Blowout leaves many Bucs speechless
Ira Kaufman, The Tampa Tribune, published 12 December 2011

Even in Sunday's blowout loss to the Jaguars, it's not difficult to single out the key turning point in a 41-14 setback that rendered several Buccaneers players speechless.

Tampa Bay led 14-0 midway through the second quarter and the Jags had shown virtually no offense under rookie QB Blaine Gabbert when second-year WR Preston Parker settled under Jacksonville's fourth punt of the day.

Parker, who fumbled after fielding a first-quarter punt by Nick Harris, was hit hard by RB Montell Owens and his fumble bounced twice before TE Colin Cloherty scooped it up and ran eight yards for a score that triggered a burst of 41 unanswered points.

That's the second-worst run against the Bucs in franchise history, topped only by a 45-0 debacle at Oakland in 1999. After accounting for two of Tampa Bay's four lost fumbles, Parker declined to speak to reporters.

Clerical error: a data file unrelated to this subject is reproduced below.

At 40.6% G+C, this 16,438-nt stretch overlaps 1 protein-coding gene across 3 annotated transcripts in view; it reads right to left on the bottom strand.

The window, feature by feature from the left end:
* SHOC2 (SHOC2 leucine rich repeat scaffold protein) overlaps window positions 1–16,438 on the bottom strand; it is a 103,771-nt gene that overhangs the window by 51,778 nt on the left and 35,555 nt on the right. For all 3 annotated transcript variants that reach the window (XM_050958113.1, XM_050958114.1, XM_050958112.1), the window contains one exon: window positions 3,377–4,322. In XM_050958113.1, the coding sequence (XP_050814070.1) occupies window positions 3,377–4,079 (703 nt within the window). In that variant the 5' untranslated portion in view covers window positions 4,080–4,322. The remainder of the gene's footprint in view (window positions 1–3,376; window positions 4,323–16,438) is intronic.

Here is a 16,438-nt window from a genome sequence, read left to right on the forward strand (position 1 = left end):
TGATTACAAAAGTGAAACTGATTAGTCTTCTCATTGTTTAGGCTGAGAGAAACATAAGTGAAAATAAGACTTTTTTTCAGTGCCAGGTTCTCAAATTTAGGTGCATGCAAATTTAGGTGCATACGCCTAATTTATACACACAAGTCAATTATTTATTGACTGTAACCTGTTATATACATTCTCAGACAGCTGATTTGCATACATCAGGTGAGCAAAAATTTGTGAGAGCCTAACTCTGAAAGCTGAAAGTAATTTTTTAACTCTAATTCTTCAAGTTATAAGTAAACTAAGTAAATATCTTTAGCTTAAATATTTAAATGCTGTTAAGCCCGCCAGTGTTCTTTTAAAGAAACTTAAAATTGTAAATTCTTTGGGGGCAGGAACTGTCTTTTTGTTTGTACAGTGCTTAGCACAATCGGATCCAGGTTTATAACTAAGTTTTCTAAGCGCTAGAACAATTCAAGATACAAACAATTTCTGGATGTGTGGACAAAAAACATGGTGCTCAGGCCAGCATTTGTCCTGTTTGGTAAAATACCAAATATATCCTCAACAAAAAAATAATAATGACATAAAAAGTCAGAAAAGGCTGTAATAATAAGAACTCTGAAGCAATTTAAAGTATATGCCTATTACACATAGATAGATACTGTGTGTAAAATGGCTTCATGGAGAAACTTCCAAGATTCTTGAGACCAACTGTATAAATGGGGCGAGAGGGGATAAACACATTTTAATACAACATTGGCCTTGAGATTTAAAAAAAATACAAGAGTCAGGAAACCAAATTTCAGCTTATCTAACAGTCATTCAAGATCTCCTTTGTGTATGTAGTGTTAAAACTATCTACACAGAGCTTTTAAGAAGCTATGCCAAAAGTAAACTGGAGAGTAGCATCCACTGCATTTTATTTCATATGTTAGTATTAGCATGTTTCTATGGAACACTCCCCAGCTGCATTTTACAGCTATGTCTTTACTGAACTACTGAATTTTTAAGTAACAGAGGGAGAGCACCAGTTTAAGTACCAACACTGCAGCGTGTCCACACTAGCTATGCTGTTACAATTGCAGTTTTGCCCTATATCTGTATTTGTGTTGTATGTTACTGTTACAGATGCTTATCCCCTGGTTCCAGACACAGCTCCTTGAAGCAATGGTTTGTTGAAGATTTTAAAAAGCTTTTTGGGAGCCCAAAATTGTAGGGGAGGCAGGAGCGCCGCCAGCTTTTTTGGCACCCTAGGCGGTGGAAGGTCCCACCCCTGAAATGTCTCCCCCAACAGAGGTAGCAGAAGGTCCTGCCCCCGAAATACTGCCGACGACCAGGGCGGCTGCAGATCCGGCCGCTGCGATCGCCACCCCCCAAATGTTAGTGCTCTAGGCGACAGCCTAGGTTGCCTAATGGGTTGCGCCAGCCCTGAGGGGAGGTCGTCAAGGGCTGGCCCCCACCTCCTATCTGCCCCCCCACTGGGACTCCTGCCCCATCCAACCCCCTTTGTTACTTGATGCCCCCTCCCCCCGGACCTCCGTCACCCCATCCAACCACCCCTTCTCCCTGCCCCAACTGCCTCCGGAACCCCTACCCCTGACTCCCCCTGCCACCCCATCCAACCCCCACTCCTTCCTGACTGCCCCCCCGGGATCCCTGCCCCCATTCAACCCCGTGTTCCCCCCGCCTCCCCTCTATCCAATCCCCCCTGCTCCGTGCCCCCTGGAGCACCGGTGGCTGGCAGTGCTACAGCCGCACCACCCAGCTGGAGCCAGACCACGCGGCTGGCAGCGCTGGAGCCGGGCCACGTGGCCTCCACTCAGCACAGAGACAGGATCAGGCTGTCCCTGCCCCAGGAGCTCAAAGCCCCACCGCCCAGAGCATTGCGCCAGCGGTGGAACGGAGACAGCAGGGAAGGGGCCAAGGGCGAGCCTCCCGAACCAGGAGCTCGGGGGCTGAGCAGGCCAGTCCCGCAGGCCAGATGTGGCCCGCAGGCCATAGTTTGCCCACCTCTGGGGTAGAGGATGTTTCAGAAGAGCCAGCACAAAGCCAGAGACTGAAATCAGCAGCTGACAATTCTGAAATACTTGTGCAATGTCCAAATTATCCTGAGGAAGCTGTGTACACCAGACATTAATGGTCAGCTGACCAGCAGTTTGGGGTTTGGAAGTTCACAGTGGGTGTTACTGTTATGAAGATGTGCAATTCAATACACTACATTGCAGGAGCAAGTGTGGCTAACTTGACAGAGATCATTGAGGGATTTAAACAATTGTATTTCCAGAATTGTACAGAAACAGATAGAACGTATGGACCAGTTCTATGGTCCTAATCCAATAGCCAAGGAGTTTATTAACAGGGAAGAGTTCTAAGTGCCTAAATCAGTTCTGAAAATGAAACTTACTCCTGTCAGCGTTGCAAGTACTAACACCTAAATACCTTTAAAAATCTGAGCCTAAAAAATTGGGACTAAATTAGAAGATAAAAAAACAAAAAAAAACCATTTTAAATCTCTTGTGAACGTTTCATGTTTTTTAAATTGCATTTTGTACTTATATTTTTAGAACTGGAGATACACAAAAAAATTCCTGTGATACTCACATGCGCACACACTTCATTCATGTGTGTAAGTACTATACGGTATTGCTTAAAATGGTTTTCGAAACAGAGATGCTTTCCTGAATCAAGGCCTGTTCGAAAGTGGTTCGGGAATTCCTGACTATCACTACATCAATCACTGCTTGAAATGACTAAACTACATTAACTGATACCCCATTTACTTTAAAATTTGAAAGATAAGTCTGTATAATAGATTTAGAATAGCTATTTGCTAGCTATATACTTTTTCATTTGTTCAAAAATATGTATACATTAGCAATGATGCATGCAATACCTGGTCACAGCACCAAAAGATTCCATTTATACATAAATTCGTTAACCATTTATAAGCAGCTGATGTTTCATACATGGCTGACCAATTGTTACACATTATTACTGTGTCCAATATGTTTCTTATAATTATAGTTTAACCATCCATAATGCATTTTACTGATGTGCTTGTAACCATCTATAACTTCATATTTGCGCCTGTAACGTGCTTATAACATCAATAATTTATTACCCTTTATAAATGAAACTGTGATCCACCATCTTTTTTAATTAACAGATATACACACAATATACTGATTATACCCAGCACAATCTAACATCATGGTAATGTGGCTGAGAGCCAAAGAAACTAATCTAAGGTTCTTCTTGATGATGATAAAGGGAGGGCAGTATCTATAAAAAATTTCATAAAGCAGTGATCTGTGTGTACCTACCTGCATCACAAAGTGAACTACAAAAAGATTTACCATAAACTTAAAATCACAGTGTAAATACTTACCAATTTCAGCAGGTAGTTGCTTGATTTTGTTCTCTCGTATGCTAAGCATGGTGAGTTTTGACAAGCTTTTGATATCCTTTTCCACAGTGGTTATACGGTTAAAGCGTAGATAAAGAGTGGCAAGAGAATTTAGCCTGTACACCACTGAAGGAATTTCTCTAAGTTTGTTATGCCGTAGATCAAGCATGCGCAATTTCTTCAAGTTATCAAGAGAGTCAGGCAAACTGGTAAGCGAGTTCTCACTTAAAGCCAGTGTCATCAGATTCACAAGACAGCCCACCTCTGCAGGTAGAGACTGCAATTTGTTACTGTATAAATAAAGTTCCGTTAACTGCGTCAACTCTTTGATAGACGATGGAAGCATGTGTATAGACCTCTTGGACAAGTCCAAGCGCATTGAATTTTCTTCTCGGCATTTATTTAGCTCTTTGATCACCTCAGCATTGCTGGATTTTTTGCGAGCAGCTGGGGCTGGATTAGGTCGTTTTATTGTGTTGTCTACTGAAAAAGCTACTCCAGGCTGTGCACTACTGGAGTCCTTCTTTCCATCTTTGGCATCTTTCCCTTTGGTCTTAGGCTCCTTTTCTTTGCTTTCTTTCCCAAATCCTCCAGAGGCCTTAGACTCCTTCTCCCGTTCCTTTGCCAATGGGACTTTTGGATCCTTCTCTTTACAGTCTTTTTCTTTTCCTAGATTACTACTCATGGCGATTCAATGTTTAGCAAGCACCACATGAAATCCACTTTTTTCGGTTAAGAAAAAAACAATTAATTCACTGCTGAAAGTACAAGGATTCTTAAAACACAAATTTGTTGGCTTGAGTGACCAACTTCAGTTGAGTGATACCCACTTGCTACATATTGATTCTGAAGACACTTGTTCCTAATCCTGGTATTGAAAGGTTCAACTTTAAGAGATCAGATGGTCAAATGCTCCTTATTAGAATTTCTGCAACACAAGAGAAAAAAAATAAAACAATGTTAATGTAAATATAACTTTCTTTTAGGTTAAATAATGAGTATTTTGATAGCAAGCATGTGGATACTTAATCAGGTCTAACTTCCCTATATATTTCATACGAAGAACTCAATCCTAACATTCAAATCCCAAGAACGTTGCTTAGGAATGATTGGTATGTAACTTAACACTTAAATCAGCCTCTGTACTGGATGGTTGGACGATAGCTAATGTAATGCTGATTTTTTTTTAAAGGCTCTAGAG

"There's no explanation on why you fumble the football,'' Bucs coach Raheem Morris said. "There's never, ever going to be an excuse for that. You have to hold onto the ball. You carry everybody's livelihood in your arms and you've got to hang onto the football.''

Coherty was ecstatic after his first career NFL score. "It was awesome,'' he said. "Montell got down there fast and had a huge hit on their returner and I was just right place, right time.''

After their seventh consecutive setback, some Bucs were in no mood to share their feelings. Besides Parker, OLB Geno Hayes waved away reporters and WR Mike Williams said he had little to add. "I'm confused, I have to watch the film,'' Williams said. "We had a 14-0 lead and couldn't hold it.''

But over in another corner, G Davin Joseph patiently made the case for retaining Morris, the embattled head coach who is only one year removed from a 10-win season.

"He does everything he can to give us a chance to win,'' Joseph said. "Raheem's the ultimate coach to play for. He knows how to get us ready while making it a fun place to work. It just so happens on Sunday, when it's time for us to perform as players, we don't play. A lot of it comes down to accountability and we're not accountable enough to ourselves.''